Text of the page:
16 January 2010

In the End...

Sometimes the best part of a movie is the ending but when reviewing movies it's not a good thing when you give that away. So, here, in no particular order and spoiler-free are seven movies that I think are better because of their endings:

The Italian Job (1969) -- Michael Caine leads a crew of Brits through the streets of Turin to pull off a heist during the World Cup celebrations. Don't be hoodwinked into renting the re-make; it's a pale imitation that lacks all the imagination and cool of the original.

Shallow Grave (1994) -- Ewan McGregor, Christopher Eccleston and Kerry Fox are roommates who share a very dark sense of humour. When they find a dead body and a lot of money their friendship may be at risk. This film is very dark, and more than a little violent but also very funny.

The Prestige (2006) -- Michael Caine again, here with Christian Bale and Hugh Jackman in a tale about two rival magicians. Before I saw this film, someone told me to pay close attention to a certain scene because it would reveal the ending. I paid attention and still gasped as the ending played out screen.

The Spanish Prisoner (1997) -- Campbell Scott and Steve Martin headline this clever con film. Maybe my favourite David Mamet film, the script is filled with sharp dialog and plot twists right to the last lines.

Knowing (2009) -- Strange things start to happen after a time capsule is opened; Nicholas Cage leads. Probably the cheeziest movie on this list but I really appreciated the follow-through.

War of the Roses (1989) -- When Michael Douglas and and Kathleen Turner decide to get a divorce, it gets ugly, fast. Another black comedy, the details in the final scene paint it even darker.

The Talented Mr. Ripley (1999) -- Matt Damon finds that he is skilled in impersonation while on a trip to Italy to retrieve a playboy living in luxury. At once dreamlike and creepy, this film will stick in your mind.

09 January 2010

Cloudy with a Chance of Meatballs (2009)

All Flint Lockwood (voiced by Bill Hader) wants to be is a great inventor. Unfortunately, he lives in Swallow Falls which is known only as the world's biggest supplier of canned sardines. After years of failure, he finally finds success with a machine that can turn water into food -- what could go wrong?

Cloudy with a Chance of Meatballs is inspired by a bestselling picture book by Ron and Judi Barrett that tells the story of a scientist trying to solve world hunger. Similar problems evolve in both the book and the film, though, and lead to a similar conclusion.

Like many animated films, Cloudy includes some sight gags and dialogue that is aimed at the parents in the audience but for the most part this film is perfectly suited to young kids. The characters are miles away from the uncanny valley with oversize heads, big eyes, and wild hair. They live in a crayon-hued world that follows the rules of cartoons rather than physics.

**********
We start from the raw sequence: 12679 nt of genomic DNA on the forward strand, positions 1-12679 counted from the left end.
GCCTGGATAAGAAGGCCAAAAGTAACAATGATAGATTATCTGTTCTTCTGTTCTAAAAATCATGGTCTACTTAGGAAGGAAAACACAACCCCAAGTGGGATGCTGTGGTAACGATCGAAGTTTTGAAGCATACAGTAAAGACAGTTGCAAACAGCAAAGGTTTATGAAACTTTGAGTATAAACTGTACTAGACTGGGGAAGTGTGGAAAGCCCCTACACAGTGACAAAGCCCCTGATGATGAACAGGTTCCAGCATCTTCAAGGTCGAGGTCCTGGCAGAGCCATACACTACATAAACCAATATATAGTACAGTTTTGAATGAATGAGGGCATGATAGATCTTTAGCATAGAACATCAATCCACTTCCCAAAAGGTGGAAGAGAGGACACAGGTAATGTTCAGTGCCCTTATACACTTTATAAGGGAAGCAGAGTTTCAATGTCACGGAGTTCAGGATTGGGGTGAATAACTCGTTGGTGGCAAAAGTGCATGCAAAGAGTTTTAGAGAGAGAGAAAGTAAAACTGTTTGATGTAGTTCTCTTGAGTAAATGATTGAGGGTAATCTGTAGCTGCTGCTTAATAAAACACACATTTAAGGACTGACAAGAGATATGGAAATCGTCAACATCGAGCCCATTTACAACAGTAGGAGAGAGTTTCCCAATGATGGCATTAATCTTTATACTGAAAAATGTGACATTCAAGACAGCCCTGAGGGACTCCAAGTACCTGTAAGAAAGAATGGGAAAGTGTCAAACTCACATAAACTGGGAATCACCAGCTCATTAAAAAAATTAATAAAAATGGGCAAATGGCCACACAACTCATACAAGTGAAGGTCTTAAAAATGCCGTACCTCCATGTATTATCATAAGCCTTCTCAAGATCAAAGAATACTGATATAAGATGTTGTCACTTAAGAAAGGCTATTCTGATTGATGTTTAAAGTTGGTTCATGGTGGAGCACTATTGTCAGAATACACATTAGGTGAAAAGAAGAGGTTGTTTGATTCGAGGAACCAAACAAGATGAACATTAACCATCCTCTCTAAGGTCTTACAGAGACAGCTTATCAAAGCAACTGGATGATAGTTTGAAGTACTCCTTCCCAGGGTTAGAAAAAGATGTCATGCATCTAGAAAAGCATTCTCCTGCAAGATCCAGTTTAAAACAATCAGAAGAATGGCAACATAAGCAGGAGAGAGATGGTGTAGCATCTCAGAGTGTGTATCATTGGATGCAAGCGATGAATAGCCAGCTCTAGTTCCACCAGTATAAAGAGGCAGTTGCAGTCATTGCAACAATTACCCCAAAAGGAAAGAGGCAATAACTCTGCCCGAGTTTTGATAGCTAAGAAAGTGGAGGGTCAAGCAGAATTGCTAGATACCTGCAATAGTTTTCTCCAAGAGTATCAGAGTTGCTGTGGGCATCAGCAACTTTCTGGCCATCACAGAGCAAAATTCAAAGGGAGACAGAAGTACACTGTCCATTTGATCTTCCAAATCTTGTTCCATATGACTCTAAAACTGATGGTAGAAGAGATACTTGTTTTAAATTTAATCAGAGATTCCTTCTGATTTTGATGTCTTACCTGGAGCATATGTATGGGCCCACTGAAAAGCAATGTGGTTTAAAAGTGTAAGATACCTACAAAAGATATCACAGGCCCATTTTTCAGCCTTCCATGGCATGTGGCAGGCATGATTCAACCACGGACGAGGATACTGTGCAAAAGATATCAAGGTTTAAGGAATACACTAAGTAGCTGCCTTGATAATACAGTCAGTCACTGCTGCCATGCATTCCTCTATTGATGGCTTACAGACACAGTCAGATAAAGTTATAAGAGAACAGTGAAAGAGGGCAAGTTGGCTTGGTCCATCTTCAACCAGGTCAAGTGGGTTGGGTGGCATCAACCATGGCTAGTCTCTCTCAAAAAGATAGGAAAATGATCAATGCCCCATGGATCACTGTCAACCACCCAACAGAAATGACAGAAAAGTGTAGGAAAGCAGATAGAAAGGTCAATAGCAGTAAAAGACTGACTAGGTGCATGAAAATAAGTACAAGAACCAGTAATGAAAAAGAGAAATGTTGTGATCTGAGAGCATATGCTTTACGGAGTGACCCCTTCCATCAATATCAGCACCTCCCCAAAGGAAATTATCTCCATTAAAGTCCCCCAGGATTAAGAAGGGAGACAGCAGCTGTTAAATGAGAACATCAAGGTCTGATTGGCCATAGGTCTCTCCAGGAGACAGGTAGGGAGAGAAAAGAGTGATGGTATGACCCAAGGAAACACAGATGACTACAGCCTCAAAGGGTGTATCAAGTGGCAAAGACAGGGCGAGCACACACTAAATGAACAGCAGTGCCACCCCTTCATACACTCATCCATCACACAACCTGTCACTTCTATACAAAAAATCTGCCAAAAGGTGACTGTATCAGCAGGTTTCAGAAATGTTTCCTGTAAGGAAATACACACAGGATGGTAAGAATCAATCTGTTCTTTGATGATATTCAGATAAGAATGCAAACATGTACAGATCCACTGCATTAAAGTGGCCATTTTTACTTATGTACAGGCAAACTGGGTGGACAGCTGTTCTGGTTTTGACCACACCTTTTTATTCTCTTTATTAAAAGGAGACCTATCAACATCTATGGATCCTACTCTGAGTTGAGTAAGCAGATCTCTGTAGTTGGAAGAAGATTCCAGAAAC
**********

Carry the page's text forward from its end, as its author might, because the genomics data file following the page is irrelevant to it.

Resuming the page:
The voice work is top notch, having borrowed half the current cast of Saturday Night Live and thrown in Bruce Campbell, Mister T, Benjamin Bratt, Neil Patrick Harris, and Al Roker just for kicks.

Cloudy With a Chance of Meatballs is not Oscar-worthy animation but it's not a bad way to spend 90 minutes with the kids.

*** ½

08 January 2010

Daybreakers (2009)

What happens when the population has adapted to the vampire lifestyle but starts to run out of humans? If you are the CEO of Bromley Marks, you offer a supply of human blood while researching a synthetic alternative. Of course, Charles Bromley's (Sam Neill) blood bank clearly has its own agenda and isn't about to let its star researcher Edward Dalton (Ethan Hawke) alter it. In the meantime, the army has been re-deployed to hunt humans and blood-starved vampires are mutating into something much more frightening.

Unlike similar films -- think of The Matrix, Blade, Underworld, and Zombieland -- that take some time to pull the audience aside and explain "how we got into this mess," Daybreakers skips all of that. It skips a few other key points too, leaving it wide open for sequels, prequels, spinoffs and whatever else might make a future buck.

Daybreakers connects some interesting dots. For example, there are a lot of smokers among the vampires -- I guess if you're already dead, lung cancer is not an issue -- and coffee, the universal lubricant of the white collar worker, is being served with 20% blood. Chrysler got some product placement, too, with cars modified for "daylight driving systems" -- a series of shields, cameras and heads-up displays -- one of several tech and infrastructure modifications for our future vampire selves.

Overall, I appreciated the world the filmmakers built but it lacked some basic aspects of, well, humanity. I know who we were supposed to cheer for but somewhere in the midst of a car chase that belonged in a different screenplay I lost interest. The characters had little to offer me in the way of emotion -- even (maybe especially) the human characters. There's also a subplot with Bromley that works only as a plot device to shove the story forward, however awkwardly.

In fact, awkward may be the best word to describe this film -- a little bit like a gawky teen who has grown faster than he's matured, Daybreakers features some great ideas and inventive special effects and makeup work, but it sends mixed-messages with its inconsistency. I suspect the Spierig brothers have a great film in them but Daybreakers isn't it.

I will give it top marks in one department: Daybreakers delivers on its promise of sparkle-free vampires.